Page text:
American Vaudeville Museum

All material © 1998-2011 American Museum of Vaudeville, Inc.  Page 49

Mae West

For more information about Mae West,

send for Vaudeville Times, Volume IX, Issue 3


The AVM recommends the full-length biography, Becoming Mae West by Emily Wortis Leider, now available in a Da Capo Press paperback edition, ISBN: 0306809516 or in the original hardcover.

1893 — 1980

Like many of the outstanding public personalities of her age, the public Mae West was a myth, a carefully crafted persona born of the real person but retailed to her public uncomplicated by any of its creator’s doubts, ambiguities, incongruities or contradictions. Like Eva Tanguay, Sarah Bernhardt, Will Rogers, W.C. Fields, Ethel Barrymore, Tallulah Bankhead or Greta Garbo, Mae’s stage character and public personality did not develop overnight or because of a single role.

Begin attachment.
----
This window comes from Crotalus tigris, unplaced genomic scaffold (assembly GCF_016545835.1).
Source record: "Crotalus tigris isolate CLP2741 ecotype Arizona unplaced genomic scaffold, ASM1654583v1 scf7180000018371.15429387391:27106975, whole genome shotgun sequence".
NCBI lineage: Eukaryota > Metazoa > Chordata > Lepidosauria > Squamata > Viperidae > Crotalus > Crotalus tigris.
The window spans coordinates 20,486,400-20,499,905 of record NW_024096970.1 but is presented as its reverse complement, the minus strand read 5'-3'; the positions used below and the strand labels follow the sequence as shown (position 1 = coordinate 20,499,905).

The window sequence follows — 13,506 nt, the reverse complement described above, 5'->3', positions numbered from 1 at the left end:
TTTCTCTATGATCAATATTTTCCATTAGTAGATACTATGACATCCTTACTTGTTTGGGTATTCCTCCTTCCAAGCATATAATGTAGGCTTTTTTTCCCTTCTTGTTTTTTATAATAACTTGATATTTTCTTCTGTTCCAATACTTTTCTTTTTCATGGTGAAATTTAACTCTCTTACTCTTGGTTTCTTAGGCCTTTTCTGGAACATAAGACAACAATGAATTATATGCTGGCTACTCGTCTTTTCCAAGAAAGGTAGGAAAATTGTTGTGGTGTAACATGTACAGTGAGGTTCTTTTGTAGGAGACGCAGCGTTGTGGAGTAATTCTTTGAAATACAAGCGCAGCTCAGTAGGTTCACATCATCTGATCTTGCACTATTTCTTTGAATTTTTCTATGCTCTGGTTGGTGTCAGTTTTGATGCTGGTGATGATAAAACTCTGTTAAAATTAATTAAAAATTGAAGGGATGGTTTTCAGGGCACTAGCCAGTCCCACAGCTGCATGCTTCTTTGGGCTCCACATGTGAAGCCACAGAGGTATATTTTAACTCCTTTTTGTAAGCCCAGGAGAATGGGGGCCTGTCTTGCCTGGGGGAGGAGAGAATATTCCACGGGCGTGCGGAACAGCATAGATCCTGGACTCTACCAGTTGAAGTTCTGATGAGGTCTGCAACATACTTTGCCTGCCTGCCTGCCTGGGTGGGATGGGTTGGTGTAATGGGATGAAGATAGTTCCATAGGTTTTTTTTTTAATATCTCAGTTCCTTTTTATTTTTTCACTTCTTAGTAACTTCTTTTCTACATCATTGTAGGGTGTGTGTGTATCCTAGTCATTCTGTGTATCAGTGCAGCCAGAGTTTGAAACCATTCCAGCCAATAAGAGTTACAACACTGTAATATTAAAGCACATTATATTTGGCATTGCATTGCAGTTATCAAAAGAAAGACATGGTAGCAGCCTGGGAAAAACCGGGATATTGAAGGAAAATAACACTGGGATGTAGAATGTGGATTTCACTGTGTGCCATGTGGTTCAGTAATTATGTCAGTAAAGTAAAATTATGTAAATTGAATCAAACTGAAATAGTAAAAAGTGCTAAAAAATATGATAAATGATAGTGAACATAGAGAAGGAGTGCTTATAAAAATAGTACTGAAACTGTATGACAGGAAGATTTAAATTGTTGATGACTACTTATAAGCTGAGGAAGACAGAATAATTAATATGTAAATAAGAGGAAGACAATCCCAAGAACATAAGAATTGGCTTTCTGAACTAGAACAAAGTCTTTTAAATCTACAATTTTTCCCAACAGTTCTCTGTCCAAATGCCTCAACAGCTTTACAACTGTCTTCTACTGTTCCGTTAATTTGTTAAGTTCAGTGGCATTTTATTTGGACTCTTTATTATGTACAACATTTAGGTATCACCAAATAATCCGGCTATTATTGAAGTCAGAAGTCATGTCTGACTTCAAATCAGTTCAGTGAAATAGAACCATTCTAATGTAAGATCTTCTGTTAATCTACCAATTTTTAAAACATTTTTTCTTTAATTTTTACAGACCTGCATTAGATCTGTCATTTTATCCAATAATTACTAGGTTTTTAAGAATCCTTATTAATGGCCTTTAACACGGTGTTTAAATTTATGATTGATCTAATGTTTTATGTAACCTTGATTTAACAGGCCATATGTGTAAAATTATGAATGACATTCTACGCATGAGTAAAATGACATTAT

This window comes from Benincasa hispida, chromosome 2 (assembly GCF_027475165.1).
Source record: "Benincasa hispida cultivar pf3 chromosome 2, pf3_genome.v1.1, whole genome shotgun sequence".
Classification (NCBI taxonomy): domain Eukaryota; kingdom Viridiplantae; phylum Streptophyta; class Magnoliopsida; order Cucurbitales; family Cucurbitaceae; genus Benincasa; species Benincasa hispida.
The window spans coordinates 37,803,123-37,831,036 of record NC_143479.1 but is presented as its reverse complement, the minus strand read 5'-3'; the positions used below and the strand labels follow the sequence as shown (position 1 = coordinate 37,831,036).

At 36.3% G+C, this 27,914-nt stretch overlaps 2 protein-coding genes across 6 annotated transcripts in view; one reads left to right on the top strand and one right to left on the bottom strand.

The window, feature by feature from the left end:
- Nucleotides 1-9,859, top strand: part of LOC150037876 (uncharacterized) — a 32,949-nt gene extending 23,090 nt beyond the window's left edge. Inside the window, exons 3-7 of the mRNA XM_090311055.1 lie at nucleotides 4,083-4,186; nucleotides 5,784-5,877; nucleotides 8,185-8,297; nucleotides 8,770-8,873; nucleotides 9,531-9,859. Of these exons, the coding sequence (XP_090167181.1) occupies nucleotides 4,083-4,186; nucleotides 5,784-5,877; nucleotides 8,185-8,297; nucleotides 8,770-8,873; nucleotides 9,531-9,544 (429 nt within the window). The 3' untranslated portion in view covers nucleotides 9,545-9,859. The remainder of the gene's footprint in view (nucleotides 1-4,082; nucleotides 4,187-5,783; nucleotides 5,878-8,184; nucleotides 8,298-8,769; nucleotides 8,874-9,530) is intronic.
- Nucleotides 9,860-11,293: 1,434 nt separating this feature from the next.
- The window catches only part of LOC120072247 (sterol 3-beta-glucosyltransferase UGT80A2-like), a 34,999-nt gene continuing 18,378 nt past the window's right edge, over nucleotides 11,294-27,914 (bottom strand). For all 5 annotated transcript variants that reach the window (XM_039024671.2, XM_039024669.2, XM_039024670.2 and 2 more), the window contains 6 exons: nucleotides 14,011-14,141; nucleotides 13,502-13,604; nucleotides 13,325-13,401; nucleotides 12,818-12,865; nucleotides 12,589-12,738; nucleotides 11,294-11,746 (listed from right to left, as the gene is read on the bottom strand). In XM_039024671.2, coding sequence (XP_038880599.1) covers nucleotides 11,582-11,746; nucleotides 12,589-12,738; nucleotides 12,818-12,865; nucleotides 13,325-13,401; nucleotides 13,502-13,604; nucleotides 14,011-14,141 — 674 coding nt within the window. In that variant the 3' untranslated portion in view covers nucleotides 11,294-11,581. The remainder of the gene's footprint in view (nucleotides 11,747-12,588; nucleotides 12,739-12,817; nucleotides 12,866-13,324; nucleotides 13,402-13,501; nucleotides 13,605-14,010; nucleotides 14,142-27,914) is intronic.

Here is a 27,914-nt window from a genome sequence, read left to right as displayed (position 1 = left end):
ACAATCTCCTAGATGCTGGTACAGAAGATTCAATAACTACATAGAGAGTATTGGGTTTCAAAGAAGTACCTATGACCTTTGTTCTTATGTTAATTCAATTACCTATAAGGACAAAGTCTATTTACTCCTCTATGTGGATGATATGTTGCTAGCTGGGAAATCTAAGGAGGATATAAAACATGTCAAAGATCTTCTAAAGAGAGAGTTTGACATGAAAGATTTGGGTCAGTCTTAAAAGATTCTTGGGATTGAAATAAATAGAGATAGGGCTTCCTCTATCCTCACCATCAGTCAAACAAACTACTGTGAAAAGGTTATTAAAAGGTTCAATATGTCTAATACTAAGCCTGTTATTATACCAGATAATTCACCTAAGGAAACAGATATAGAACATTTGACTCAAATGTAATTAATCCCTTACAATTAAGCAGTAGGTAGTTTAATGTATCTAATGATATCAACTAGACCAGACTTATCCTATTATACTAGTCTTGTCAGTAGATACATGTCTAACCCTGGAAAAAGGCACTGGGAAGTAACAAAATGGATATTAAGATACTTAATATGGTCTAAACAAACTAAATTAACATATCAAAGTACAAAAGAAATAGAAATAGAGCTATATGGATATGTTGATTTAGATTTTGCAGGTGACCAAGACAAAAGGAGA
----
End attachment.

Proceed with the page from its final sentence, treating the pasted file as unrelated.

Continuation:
Unlike many other famous public figures, the mythic Mae West was not in contradiction to the real person. Persona and person evolved together, each giving the other energy and direction. Yet what seems all of a piece is in fact disparate qualities married into a whole, and that was what made Mae West original.  She was short, about 5’ 1” but she loomed large through the use of platform shoes, poise and her innate ability to focus an audience’s attention solely on her. She not only defied society’s constraints but the conventions of glamour, sophistication and comedy of manners of her era.

Born at the close of the Gilded Age, she looked like an Edwardian dream girl yet exhibited a Jazz Age morality. She created indignant outcries for the tawdry but comic and vital Broadway plays she wrote to star in, became a sensational star of the golden age of the Hollywood studios and a progenitor of camp and ironic sensibilities whose fame outlasted her career and endures a generation after her death.